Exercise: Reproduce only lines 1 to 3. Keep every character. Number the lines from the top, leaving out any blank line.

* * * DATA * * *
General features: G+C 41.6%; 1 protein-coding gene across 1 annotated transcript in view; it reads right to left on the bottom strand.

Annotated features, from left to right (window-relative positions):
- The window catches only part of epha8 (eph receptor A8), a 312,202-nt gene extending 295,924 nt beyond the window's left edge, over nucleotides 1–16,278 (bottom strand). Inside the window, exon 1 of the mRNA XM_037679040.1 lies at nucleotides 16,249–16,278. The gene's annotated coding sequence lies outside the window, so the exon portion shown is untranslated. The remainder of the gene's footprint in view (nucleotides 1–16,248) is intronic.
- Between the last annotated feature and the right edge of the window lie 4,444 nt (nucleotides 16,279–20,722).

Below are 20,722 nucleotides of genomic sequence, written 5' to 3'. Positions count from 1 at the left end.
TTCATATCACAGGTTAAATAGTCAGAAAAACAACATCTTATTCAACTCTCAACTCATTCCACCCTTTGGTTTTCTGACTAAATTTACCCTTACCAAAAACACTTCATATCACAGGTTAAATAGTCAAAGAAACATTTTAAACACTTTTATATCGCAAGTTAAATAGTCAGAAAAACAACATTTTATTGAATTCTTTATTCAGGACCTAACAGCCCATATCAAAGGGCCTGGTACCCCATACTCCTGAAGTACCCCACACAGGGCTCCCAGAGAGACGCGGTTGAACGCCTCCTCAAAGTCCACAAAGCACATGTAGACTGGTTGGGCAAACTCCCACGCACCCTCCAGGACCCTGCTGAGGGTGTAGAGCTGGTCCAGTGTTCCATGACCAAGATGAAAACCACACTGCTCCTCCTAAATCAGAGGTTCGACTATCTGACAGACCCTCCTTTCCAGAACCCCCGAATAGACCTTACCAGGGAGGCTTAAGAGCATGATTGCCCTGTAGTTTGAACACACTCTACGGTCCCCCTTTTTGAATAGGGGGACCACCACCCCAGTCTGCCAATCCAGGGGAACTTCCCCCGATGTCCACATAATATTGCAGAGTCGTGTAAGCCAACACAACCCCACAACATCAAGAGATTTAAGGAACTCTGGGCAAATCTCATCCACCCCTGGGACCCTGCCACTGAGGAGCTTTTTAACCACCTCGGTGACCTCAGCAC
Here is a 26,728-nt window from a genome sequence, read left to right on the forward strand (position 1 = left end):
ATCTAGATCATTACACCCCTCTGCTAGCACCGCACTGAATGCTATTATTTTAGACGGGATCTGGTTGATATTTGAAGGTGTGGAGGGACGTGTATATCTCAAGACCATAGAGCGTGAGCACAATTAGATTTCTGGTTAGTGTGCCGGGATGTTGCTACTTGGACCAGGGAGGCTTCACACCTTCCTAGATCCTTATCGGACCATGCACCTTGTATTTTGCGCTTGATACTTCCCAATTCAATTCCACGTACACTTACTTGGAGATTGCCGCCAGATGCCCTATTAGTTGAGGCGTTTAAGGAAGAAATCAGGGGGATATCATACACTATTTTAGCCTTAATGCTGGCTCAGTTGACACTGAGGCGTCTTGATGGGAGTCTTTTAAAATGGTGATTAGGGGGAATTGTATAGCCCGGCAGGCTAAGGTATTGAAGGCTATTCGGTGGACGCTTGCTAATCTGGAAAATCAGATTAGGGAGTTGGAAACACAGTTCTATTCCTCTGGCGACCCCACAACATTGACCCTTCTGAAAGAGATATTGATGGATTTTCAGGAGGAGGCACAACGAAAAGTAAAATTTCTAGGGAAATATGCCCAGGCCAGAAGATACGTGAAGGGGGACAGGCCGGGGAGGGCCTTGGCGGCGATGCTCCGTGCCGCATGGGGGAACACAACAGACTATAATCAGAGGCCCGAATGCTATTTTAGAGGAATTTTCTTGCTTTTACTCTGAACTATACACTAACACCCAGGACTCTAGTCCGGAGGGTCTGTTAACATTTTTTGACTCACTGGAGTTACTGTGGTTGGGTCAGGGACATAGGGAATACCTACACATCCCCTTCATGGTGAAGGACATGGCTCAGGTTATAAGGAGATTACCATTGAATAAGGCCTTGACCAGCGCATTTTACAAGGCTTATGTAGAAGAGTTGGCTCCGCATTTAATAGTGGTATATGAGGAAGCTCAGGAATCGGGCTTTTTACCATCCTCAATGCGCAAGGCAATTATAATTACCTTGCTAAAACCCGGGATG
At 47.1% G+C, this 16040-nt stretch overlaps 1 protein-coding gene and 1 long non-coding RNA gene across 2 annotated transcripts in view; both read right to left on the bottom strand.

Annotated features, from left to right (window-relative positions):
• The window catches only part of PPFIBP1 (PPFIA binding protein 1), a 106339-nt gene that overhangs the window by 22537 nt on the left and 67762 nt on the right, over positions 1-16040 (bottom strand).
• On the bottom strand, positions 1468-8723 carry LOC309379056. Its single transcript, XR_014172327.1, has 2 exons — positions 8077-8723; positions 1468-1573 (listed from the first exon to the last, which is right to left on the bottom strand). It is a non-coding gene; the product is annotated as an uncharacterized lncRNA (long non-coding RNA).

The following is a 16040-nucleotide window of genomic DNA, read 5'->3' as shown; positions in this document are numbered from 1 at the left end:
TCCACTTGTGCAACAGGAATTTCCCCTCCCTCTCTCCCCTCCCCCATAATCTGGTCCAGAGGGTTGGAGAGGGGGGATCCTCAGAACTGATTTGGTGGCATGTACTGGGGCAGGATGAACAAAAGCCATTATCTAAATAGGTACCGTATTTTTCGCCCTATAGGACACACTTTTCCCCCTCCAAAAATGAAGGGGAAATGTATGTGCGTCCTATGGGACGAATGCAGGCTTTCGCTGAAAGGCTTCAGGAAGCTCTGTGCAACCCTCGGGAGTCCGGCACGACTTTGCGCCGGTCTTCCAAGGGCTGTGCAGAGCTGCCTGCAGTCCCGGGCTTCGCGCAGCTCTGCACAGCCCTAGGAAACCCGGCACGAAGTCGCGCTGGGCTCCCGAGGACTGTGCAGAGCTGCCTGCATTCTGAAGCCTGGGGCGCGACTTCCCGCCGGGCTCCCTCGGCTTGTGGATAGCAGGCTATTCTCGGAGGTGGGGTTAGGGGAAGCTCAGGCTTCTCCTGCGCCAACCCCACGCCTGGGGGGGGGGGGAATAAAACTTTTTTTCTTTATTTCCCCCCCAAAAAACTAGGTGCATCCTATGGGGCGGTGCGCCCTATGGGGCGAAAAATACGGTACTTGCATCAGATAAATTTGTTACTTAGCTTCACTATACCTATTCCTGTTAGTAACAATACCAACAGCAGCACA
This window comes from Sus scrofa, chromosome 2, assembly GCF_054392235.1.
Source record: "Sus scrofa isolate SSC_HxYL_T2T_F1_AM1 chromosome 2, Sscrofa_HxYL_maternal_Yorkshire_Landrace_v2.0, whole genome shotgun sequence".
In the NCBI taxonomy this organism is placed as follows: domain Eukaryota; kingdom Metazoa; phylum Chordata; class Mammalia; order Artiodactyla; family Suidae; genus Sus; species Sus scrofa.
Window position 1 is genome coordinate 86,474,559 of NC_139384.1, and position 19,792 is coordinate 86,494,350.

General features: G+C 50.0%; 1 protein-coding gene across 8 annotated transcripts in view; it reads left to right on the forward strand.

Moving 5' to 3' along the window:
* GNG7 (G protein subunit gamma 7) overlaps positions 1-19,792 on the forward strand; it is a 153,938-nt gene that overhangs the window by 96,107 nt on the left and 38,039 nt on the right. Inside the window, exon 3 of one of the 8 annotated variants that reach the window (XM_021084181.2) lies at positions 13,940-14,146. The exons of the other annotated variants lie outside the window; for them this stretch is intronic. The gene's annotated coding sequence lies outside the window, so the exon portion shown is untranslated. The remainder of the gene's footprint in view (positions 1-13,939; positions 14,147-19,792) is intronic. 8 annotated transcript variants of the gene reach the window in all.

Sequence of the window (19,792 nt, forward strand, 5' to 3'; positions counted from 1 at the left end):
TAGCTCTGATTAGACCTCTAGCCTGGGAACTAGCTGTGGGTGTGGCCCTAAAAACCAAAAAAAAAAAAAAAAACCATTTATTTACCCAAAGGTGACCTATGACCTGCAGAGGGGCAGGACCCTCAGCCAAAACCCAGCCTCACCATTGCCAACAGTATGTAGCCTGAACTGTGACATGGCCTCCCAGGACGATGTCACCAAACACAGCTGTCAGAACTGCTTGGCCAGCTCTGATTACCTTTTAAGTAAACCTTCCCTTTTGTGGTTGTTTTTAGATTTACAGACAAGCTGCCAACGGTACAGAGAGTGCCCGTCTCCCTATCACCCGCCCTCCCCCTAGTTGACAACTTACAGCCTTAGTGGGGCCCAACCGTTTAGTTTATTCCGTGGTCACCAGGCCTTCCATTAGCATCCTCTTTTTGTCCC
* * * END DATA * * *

General features: G+C 41.6%; 1 protein-coding gene across 1 annotated transcript in view; it reads right to left on the bottom strand.

Annotated features, from left to right (window-relative positions):
- The window catches only part of epha8 (eph receptor A8), a 312,202-nt gene extending 295,924 nt beyond the window's left edge, over nucleotides 1–16,278 (bottom strand). Inside the window, exon 1 of the mRNA XM_037679040.1 lies at nucleotides 16,249–16,278. The gene's annotated coding sequence lies outside the window, so the exon portion shown is untranslated. The remainder of the gene's footprint in view (nucleotides 1–16,248) is intronic.